There is a debate going on among those who minister to Muslims: How far do you go to make the message of Jesus accessible to the Islamic culture? I am not going to go into detail, but would encourage you to read this article from Christianity Today on the conflict. Basically the issue comes down to this: there is Biblical language used of Jesus (specifically “Son of God”) that is “offensive” to many Muslims. So some translations of Scripture have changed that language to something that is more neutral. The result is that there are many Muslims willing to read the Bible and study the life of Jesus with the new translations. But in making the change, have the translators compromised the identity of Jesus and the nature of his relationship with the Father? I’ve not studied or thought about the issue deeply enough to take a side on this issue.
But it does cause me to wonder if, in the US, we have ever become so eager to share the Gospel in a culturally relevant way that we have misrepresented it? Have we, in a noble desire to remove any obstacle, not presented clearly who Jesus is and the implications of following him?
I have served on a university campus right on the buckle of the Bible Belt for almost 29 years. The vast majority of the students on this campus have attended church growing up. They have been involved in FCA or Young Life. They have been exposed to Jesus and most have made some type of statement of faith in him. In other words, they are like their parents and their grandparents.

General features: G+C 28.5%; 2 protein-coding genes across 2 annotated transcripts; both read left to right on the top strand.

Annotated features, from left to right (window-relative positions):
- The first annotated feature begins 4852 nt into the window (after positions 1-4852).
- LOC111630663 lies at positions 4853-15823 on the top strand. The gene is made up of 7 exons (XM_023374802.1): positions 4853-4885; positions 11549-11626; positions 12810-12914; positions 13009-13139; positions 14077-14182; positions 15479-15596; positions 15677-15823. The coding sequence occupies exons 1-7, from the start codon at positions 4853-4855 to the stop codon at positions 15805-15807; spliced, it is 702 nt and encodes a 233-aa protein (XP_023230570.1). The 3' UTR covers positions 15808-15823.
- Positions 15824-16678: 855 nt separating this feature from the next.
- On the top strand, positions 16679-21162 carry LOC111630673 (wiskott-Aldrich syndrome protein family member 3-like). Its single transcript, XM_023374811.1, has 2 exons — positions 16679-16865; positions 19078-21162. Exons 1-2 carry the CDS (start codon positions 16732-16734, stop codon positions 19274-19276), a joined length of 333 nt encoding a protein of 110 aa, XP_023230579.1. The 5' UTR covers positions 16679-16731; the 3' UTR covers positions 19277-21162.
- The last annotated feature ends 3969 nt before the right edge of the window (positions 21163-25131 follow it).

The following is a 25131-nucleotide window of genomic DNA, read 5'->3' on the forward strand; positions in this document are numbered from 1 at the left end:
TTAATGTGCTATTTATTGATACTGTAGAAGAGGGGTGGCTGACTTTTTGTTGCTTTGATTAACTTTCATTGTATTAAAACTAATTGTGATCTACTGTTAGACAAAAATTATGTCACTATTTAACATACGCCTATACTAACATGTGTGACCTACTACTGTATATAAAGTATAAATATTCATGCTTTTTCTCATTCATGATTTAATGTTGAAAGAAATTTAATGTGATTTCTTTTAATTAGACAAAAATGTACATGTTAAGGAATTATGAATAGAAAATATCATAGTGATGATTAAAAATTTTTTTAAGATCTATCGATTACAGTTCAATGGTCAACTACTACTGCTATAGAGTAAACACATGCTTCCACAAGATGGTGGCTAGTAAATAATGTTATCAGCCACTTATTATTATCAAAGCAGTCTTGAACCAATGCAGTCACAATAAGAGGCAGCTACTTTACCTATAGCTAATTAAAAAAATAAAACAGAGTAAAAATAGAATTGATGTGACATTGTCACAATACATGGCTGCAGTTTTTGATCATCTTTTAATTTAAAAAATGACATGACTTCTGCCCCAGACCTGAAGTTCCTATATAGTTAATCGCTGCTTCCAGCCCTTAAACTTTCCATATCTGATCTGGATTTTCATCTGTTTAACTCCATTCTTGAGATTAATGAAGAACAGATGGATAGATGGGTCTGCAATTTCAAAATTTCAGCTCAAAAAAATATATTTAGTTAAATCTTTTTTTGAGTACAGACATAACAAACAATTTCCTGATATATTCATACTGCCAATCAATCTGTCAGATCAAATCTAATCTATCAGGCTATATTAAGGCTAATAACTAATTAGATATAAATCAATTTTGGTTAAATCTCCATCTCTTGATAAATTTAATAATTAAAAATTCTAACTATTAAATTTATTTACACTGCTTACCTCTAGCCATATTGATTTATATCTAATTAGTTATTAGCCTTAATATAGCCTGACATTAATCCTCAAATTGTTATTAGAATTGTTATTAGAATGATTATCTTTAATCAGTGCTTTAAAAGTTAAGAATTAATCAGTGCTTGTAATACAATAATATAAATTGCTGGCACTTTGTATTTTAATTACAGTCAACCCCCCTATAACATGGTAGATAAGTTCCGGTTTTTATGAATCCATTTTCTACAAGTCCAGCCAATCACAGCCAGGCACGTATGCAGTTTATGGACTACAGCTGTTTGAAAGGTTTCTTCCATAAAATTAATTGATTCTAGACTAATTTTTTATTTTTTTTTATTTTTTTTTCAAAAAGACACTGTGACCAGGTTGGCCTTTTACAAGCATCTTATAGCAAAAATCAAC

But I don’t see much transformation among Christians in the US. I see culturally comfortable Americans with a religious habit. Their faith leads them to see Jesus as their friend or their healer or their counselor or their “ace in the hole” when things go wrong. But they don’t see Jesus as their Lord who has something to say about their career and their relationships ands their marriage and how they use their money and time. We have preached a Jesus that is palatable to a self-centered American culture that often doesn’t accurately depict his real identity or the implications of following him.
Currently, our staff is reading The Cost of Discipleship by Dietrich Bonhoeffer. Though his words are familiar to many, they are worth repeating:
“Cheap grace is the deadly enemy of our Church. We are fighting today for costly grace…. Cheap grace means grace as a doctrine, a principle, a system. It means forgiveness of sins proclaimed as a general truth, the love of God taught as the Christian ‘conception’ of God. An intellectual assent to that idea is held to be of itself sufficient to secure remission of sins…. In such a Church the world finds a cheap covering for its sins; no contrition is required, still less any real desire to be delivered from sin…. Cheap grace is grace without discipleship, grace without the cross, grace without Jesus Christ, living and incarnate.”
May we, in our desire to make sure that the truth about Jesus is understandable to the world and culture around us, never fail to present the full and complete picture of who he is and what the implications of Biblical faith and grace really are.